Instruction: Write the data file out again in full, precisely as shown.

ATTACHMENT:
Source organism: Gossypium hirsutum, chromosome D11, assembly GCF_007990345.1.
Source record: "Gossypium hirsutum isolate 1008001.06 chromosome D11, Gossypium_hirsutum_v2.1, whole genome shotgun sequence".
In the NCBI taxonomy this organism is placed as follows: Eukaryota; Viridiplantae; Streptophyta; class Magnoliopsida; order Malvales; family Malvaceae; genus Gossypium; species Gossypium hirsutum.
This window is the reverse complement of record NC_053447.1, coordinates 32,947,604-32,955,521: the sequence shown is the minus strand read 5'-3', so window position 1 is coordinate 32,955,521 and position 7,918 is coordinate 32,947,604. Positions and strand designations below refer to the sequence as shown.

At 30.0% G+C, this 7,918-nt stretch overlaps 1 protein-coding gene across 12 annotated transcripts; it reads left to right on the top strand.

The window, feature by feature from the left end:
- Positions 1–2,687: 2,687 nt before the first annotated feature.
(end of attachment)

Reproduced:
Source organism: Gossypium hirsutum, chromosome D11, assembly GCF_007990345.1.
Source record: "Gossypium hirsutum isolate 1008001.06 chromosome D11, Gossypium_hirsutum_v2.1, whole genome shotgun sequence".
In the NCBI taxonomy this organism is placed as follows: Eukaryota; Viridiplantae; Streptophyta; class Magnoliopsida; order Malvales; family Malvaceae; genus Gossypium; species Gossypium hirsutum.
This window is the reverse complement of record NC_053447.1, coordinates 32,947,604-32,955,521: the sequence shown is the minus strand read 5'-3', so window position 1 is coordinate 32,955,521 and position 7,918 is coordinate 32,947,604. Positions and strand designations below refer to the sequence as shown.

At 30.0% G+C, this 7,918-nt stretch overlaps 1 protein-coding gene across 12 annotated transcripts; it reads left to right on the top strand.

The window, feature by feature from the left end:
- Positions 1–2,687: 2,687 nt before the first annotated feature.